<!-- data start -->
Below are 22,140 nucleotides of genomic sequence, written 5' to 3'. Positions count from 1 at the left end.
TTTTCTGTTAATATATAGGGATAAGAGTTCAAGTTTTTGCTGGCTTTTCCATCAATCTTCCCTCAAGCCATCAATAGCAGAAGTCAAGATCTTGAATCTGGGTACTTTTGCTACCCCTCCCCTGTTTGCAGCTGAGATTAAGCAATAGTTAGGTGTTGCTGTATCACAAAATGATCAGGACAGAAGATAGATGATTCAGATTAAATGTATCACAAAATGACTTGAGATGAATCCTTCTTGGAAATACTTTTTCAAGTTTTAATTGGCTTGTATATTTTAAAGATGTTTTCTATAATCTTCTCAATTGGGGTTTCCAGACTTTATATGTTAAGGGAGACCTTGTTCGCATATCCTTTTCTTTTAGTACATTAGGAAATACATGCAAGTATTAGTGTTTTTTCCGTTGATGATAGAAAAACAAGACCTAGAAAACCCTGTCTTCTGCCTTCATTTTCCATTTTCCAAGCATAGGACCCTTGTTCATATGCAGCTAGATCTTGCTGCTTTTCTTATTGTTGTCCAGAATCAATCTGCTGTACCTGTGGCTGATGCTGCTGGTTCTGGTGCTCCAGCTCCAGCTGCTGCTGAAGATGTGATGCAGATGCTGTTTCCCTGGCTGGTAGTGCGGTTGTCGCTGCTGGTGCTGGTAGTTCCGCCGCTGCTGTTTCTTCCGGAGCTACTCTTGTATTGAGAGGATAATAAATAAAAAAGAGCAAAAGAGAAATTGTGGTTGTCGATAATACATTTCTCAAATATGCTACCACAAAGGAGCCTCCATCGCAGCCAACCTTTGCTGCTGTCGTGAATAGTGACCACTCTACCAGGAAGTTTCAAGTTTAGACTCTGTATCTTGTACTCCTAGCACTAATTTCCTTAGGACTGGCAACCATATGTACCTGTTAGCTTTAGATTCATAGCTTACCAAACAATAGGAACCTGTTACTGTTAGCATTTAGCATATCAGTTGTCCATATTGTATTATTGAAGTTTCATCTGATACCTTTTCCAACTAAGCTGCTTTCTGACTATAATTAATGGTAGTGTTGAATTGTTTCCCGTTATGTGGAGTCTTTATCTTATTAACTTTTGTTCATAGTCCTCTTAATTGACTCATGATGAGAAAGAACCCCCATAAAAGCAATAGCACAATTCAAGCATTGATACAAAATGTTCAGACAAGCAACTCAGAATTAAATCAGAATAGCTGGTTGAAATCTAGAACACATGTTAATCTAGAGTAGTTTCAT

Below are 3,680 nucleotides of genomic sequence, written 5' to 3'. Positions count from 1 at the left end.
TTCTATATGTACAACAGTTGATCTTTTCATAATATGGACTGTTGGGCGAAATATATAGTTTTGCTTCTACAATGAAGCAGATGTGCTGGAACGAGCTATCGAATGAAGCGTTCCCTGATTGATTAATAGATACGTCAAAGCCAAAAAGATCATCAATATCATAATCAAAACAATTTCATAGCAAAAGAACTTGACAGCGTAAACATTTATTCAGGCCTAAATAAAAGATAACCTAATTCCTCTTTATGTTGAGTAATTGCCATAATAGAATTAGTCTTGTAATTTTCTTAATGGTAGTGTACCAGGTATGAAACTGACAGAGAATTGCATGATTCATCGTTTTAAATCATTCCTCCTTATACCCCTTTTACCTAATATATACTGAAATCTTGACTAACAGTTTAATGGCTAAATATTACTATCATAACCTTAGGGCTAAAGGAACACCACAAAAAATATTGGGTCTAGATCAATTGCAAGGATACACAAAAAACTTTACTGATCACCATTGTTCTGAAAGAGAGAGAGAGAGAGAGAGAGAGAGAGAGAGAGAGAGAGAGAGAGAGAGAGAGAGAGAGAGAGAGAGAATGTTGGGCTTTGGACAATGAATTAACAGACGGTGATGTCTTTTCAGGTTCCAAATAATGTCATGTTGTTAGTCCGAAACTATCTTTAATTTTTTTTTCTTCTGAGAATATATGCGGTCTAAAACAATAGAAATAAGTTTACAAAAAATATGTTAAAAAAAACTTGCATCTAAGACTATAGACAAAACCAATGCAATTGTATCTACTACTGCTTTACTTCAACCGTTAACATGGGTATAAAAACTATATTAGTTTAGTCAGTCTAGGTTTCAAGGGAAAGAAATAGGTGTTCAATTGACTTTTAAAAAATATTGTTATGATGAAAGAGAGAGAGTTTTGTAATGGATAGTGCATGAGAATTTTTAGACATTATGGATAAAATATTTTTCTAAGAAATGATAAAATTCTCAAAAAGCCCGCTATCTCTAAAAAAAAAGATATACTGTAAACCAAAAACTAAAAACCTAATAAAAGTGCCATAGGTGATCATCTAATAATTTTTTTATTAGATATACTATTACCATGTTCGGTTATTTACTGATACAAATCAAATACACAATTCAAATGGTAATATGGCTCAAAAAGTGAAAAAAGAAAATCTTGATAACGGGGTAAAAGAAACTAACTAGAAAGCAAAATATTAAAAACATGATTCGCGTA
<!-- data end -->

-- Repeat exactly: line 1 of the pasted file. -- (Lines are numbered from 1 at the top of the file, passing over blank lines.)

Below are 22,140 nucleotides of genomic sequence, written 5' to 3'. Positions count from 1 at the left end.